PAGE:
Monday, October 23, 2006

How to Review a Book

In "And From Jerusalem His Word"(Pages 203-204), there is a quote from Rav Shlomo Zalman Auerbach, Zt'l :

I prefer to concede on almost anything to avoid a machlokes. When I read any sort of criticism, I always look to see if the writer first praises the work and its author and then comments on or criticizes a specific aspect or detail. If he does, I know that the criticism is genuine and therefore permissible. But if the piece opens with criticism and attacks the author or his book, then it is sheer machlokes and thus forbidden. Only when a person knows the value and importance of his fellow man can he criticize him without descending into controversy.

Last week, when I referred to the above elsewhere on the internet, someone mentioned that this was said in reference to Rav Avroham Yitzchak Kook Zt'l. However, while Rav Shlomo Zalman was extremely careful about Rav Kook's honor, as is well known, the above quote was a general one and does not appear to be related to this topic.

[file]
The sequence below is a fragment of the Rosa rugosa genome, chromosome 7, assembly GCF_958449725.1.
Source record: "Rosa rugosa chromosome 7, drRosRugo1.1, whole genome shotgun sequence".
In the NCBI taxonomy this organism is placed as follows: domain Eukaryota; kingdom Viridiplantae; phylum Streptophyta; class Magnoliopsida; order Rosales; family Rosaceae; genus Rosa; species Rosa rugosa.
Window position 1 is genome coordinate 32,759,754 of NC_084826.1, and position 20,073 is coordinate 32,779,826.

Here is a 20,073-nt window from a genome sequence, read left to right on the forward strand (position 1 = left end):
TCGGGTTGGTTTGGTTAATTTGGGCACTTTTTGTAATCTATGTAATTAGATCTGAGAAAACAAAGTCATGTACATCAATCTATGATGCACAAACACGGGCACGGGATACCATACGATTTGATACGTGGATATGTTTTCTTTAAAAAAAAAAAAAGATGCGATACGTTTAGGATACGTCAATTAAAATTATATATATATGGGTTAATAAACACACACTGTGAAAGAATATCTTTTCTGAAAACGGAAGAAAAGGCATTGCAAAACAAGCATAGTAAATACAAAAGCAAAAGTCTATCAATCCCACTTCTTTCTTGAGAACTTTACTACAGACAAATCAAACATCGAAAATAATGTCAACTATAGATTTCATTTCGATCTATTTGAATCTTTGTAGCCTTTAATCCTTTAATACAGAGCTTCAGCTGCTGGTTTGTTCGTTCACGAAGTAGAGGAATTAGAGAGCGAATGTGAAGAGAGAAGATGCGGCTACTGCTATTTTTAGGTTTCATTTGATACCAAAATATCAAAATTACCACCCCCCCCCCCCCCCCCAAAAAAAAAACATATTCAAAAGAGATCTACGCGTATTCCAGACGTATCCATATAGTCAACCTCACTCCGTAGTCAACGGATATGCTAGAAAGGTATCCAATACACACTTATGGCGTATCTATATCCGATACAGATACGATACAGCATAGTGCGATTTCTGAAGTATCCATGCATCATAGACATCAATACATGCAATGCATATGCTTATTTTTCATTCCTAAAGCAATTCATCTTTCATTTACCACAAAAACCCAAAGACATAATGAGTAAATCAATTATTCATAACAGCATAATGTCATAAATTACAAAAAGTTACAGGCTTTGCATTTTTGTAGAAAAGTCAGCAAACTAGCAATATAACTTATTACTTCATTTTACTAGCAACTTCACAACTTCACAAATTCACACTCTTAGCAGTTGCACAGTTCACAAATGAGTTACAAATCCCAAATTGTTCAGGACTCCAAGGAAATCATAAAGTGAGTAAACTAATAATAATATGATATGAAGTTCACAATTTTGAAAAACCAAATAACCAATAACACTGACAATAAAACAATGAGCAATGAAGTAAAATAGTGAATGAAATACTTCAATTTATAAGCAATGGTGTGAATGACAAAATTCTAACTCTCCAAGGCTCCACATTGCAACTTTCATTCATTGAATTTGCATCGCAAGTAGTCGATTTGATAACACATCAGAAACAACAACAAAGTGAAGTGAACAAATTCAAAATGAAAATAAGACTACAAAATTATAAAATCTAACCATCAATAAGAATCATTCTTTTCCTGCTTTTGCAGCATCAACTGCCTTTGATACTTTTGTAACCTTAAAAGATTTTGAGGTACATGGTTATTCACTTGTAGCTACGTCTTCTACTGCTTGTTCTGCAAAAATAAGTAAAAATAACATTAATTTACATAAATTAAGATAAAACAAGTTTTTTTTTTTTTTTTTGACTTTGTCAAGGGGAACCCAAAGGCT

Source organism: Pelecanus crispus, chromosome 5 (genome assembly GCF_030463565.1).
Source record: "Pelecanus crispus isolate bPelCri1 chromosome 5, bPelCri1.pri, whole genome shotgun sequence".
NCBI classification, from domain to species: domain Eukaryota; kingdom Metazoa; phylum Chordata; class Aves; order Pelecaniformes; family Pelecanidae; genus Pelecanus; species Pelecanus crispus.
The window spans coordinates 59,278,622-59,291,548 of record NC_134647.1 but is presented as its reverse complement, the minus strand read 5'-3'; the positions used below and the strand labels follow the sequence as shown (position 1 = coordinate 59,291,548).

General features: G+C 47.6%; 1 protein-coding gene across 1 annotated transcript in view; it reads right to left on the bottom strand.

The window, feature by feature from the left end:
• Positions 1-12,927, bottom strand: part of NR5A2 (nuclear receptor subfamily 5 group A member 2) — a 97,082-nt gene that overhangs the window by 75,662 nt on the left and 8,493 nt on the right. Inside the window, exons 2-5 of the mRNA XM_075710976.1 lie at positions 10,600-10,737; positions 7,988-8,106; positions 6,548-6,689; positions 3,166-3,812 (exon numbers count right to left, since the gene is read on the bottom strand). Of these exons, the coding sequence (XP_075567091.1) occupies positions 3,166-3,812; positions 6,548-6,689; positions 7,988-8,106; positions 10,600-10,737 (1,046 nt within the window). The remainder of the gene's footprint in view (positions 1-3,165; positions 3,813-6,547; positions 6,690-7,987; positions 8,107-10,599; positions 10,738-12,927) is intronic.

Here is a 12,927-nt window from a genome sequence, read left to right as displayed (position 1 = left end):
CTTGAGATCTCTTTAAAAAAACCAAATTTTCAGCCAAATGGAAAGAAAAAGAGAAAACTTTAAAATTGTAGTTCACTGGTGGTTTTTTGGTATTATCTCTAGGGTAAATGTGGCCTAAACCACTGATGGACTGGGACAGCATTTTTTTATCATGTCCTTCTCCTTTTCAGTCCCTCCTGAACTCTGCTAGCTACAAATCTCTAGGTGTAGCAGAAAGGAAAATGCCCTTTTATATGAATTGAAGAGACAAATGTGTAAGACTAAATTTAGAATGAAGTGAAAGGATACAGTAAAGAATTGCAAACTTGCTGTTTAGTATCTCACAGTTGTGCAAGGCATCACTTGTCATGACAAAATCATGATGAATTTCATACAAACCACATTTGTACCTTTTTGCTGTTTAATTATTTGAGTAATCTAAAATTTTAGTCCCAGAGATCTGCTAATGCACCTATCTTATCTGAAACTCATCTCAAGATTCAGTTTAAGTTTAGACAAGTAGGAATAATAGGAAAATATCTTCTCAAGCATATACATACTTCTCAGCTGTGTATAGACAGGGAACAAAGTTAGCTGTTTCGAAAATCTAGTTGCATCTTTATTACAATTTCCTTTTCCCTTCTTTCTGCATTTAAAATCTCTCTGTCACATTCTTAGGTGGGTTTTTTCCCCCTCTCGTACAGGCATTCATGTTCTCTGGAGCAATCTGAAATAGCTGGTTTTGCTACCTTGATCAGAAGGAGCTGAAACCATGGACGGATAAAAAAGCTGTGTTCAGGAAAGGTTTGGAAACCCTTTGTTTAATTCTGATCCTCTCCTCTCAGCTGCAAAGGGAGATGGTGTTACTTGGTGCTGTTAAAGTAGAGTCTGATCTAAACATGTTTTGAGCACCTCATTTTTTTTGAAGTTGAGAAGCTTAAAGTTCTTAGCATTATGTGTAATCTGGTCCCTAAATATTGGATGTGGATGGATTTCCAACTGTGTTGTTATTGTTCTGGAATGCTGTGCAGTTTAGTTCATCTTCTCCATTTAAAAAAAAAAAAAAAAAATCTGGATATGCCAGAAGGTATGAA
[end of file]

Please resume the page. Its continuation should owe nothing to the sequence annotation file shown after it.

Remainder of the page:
I think that the above-mentioned thoughts of Rav Shlomo Zalman on criticizing was related to being dan lechaf zecus(judging favorably), which involves seeing and evaluating the entire person or situation:

From the Other Side of the Story, as quoted here:

...A virtuous man was walking with his students and they chanced upon the dead carcass of an animal. The students said, "What a foul odor is coming from this carcass!" the virtuous man said, "How white are its teeth!" (Chovos HaLevavos, Shaar Hacniya, chap 6)

Which was true? Which was more obvious?

Both observations were true. Even though the white teeth were much less obvious and easy to overlook in the face of the offensive, overpowering odor of a dead carcass, the virtuous man found something nice to see and to say. He chose to concentrate on the positive. If this can be said concerning a dead animal, how much more so should we try to find the good in a human being.

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